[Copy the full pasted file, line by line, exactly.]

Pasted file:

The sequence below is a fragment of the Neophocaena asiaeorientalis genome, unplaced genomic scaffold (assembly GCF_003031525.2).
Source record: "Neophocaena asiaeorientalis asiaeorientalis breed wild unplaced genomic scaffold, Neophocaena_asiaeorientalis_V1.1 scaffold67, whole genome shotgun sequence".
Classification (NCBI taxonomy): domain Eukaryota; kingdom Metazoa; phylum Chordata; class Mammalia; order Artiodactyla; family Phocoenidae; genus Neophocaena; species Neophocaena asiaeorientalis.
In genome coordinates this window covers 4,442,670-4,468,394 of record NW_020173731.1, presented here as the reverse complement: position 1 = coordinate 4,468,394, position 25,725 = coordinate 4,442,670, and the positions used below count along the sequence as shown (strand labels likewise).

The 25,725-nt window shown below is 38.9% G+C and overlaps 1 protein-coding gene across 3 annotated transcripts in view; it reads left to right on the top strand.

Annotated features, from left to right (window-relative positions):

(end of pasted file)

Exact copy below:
The sequence below is a fragment of the Neophocaena asiaeorientalis genome, unplaced genomic scaffold (assembly GCF_003031525.2).
Source record: "Neophocaena asiaeorientalis asiaeorientalis breed wild unplaced genomic scaffold, Neophocaena_asiaeorientalis_V1.1 scaffold67, whole genome shotgun sequence".
Classification (NCBI taxonomy): domain Eukaryota; kingdom Metazoa; phylum Chordata; class Mammalia; order Artiodactyla; family Phocoenidae; genus Neophocaena; species Neophocaena asiaeorientalis.
In genome coordinates this window covers 4,442,670-4,468,394 of record NW_020173731.1, presented here as the reverse complement: position 1 = coordinate 4,468,394, position 25,725 = coordinate 4,442,670, and the positions used below count along the sequence as shown (strand labels likewise).

The 25,725-nt window shown below is 38.9% G+C and overlaps 1 protein-coding gene across 3 annotated transcripts in view; it reads left to right on the top strand.

Annotated features, from left to right (window-relative positions):